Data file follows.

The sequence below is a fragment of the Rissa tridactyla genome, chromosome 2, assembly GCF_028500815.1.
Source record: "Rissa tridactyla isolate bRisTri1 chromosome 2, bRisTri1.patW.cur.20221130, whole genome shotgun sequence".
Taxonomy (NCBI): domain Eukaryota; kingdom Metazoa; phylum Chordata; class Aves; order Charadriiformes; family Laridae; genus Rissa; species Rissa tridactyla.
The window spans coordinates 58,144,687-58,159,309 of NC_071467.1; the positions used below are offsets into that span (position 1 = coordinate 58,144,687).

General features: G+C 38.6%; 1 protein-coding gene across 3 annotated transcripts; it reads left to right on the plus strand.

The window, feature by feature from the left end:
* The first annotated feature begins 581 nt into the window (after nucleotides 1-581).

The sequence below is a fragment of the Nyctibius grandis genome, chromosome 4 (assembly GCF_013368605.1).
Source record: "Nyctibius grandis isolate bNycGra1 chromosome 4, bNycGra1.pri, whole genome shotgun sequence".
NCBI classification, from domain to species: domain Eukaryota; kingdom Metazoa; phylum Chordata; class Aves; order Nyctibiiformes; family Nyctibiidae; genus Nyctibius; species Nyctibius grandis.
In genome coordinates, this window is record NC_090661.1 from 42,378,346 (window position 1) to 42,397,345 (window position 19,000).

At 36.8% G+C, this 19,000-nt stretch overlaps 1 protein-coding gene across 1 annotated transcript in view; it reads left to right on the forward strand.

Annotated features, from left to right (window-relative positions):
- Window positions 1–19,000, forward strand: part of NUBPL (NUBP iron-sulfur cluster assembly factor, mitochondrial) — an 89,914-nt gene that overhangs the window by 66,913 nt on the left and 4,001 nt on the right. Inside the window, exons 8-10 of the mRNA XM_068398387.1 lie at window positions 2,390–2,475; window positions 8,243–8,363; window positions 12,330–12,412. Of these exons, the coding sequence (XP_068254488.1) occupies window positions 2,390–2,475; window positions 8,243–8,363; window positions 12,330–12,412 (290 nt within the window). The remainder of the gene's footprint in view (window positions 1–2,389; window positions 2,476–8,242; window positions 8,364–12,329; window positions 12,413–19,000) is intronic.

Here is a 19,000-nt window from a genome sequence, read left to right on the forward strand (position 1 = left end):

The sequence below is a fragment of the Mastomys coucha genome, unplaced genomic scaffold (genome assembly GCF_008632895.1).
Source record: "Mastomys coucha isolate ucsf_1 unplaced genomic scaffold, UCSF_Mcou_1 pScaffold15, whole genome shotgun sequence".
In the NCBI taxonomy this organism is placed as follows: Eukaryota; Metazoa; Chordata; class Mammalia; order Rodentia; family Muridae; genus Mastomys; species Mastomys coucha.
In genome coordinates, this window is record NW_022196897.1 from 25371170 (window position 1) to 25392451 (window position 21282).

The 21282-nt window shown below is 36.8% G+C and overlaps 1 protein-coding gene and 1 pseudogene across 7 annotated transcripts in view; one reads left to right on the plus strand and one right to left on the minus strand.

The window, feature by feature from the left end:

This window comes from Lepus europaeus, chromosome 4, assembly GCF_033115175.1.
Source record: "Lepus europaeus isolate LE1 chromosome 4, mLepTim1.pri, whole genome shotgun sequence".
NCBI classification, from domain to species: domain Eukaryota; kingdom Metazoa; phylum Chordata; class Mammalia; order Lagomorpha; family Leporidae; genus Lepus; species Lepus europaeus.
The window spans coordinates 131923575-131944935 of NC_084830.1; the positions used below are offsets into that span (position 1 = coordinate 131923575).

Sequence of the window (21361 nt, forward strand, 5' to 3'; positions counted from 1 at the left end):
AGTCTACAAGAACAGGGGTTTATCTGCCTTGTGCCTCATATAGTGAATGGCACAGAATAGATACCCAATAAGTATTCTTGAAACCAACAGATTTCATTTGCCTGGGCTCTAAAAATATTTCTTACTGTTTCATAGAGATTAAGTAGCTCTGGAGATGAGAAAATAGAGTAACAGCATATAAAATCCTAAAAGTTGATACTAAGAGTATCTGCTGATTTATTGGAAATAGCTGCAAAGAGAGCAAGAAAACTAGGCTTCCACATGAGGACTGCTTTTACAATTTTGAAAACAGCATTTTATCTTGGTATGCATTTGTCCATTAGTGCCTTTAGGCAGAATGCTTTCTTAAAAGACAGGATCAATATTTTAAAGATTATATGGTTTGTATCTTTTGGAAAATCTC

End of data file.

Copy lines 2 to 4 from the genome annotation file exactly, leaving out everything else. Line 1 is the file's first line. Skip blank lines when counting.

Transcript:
Source record: "Rissa tridactyla isolate bRisTri1 chromosome 2, bRisTri1.patW.cur.20221130, whole genome shotgun sequence".
Taxonomy (NCBI): domain Eukaryota; kingdom Metazoa; phylum Chordata; class Aves; order Charadriiformes; family Laridae; genus Rissa; species Rissa tridactyla.
The window spans coordinates 58,144,687-58,159,309 of NC_071467.1; the positions used below are offsets into that span (position 1 = coordinate 58,144,687).